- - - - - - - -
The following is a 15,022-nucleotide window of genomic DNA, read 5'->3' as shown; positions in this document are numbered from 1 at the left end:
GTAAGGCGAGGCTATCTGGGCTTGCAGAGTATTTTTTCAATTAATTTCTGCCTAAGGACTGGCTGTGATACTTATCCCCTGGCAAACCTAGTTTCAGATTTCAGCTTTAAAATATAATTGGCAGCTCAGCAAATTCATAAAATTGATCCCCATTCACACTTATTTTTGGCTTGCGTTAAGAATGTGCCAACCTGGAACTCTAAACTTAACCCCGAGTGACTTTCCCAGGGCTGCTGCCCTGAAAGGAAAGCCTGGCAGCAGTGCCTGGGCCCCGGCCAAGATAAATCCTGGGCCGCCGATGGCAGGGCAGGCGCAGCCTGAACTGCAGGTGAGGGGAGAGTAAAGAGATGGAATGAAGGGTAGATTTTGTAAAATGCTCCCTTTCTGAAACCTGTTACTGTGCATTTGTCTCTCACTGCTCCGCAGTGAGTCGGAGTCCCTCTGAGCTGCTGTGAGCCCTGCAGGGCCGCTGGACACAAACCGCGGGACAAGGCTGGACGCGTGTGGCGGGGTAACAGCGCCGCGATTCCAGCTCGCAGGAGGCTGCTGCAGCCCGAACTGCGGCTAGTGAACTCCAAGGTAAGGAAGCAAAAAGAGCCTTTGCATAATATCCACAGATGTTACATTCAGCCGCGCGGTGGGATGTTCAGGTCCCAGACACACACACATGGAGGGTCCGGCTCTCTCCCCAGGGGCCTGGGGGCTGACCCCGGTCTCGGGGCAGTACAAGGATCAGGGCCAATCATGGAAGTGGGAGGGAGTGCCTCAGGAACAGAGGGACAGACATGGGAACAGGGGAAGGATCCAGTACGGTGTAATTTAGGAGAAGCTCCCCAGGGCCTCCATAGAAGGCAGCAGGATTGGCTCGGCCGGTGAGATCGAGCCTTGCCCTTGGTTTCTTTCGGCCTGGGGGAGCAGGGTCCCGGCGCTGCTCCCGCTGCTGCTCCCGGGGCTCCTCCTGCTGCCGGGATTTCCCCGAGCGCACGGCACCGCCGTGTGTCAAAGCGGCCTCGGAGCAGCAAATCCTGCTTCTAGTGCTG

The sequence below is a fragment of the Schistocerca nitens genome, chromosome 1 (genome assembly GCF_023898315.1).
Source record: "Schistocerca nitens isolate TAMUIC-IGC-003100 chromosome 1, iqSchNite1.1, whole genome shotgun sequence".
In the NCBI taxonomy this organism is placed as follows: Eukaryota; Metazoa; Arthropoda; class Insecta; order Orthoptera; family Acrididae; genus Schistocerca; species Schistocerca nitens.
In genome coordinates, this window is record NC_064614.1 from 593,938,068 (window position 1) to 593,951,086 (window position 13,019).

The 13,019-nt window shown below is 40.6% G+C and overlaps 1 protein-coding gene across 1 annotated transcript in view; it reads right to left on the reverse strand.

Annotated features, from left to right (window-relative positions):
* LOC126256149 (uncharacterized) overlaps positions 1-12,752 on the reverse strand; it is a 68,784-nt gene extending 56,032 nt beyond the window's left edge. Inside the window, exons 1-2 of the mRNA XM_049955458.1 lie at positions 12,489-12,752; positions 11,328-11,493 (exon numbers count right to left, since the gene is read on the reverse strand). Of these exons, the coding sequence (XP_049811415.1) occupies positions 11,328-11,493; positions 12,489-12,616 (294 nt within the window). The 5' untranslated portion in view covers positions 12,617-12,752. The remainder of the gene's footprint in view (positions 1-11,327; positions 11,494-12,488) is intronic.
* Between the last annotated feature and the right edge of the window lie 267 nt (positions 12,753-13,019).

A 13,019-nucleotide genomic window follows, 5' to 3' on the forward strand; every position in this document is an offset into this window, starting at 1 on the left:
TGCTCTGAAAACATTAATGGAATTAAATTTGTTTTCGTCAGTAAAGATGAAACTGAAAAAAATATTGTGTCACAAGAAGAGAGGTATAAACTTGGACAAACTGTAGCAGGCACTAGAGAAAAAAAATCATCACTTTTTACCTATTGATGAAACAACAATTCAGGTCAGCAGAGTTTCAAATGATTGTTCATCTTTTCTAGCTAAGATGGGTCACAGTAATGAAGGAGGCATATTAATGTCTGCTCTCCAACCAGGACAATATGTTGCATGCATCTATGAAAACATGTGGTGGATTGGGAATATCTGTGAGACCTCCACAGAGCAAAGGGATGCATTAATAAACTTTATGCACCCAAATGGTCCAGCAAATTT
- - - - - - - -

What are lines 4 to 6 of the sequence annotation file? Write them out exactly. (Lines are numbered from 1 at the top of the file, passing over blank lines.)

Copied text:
Source record: "Schistocerca nitens isolate TAMUIC-IGC-003100 chromosome 1, iqSchNite1.1, whole genome shotgun sequence".
In the NCBI taxonomy this organism is placed as follows: Eukaryota; Metazoa; Arthropoda; class Insecta; order Orthoptera; family Acrididae; genus Schistocerca; species Schistocerca nitens.
In genome coordinates, this window is record NC_064614.1 from 593,938,068 (window position 1) to 593,951,086 (window position 13,019).